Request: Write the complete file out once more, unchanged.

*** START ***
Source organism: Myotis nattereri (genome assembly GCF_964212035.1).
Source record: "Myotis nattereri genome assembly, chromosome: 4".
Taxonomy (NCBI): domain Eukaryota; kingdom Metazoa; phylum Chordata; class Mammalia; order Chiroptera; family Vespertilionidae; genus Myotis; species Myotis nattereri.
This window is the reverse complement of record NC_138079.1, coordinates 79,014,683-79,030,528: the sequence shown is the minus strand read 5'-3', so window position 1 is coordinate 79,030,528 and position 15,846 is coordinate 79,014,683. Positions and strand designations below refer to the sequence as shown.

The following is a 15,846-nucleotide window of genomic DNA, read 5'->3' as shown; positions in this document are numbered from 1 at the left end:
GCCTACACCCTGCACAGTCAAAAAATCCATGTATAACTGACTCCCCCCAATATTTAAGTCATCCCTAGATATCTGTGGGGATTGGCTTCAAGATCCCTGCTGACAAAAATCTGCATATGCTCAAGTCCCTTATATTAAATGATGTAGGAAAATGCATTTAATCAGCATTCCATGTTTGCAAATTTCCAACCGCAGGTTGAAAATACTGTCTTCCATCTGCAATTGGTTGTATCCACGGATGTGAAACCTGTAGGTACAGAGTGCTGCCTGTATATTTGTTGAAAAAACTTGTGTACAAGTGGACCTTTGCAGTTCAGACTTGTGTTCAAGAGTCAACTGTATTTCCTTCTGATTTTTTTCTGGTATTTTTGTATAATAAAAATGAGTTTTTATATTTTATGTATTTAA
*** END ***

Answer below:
Source organism: Myotis nattereri (genome assembly GCF_964212035.1).
Source record: "Myotis nattereri genome assembly, chromosome: 4".
Taxonomy (NCBI): domain Eukaryota; kingdom Metazoa; phylum Chordata; class Mammalia; order Chiroptera; family Vespertilionidae; genus Myotis; species Myotis nattereri.
This window is the reverse complement of record NC_138079.1, coordinates 79,014,683-79,030,528: the sequence shown is the minus strand read 5'-3', so window position 1 is coordinate 79,030,528 and position 15,846 is coordinate 79,014,683. Positions and strand designations below refer to the sequence as shown.

The following is a 15,846-nucleotide window of genomic DNA, read 5'->3' as shown; positions in this document are numbered from 1 at the left end:
GCCTACACCCTGCACAGTCAAAAAATCCATGTATAACTGACTCCCCCCAATATTTAAGTCATCCCTAGATATCTGTGGGGATTGGCTTCAAGATCCCTGCTGACAAAAATCTGCATATGCTCAAGTCCCTTATATTAAATGATGTAGGAAAATGCATTTAATCAGCATTCCATGTTTGCAAATTTCCAACCGCAGGTTGAAAATACTGTCTTCCATCTGCAATTGGTTGTATCCACGGATGTGAAACCTGTAGGTACAGAGTGCTGCCTGTATATTTGTTGAAAAAACTTGTGTACAAGTGGACCTTTGCAGTTCAGACTTGTGTTCAAGAGTCAACTGTATTTCCTTCTGATTTTTTTCTGGTATTTTTGTATAATAAAAATGAGTTTTTATATTTTATGTATTTAA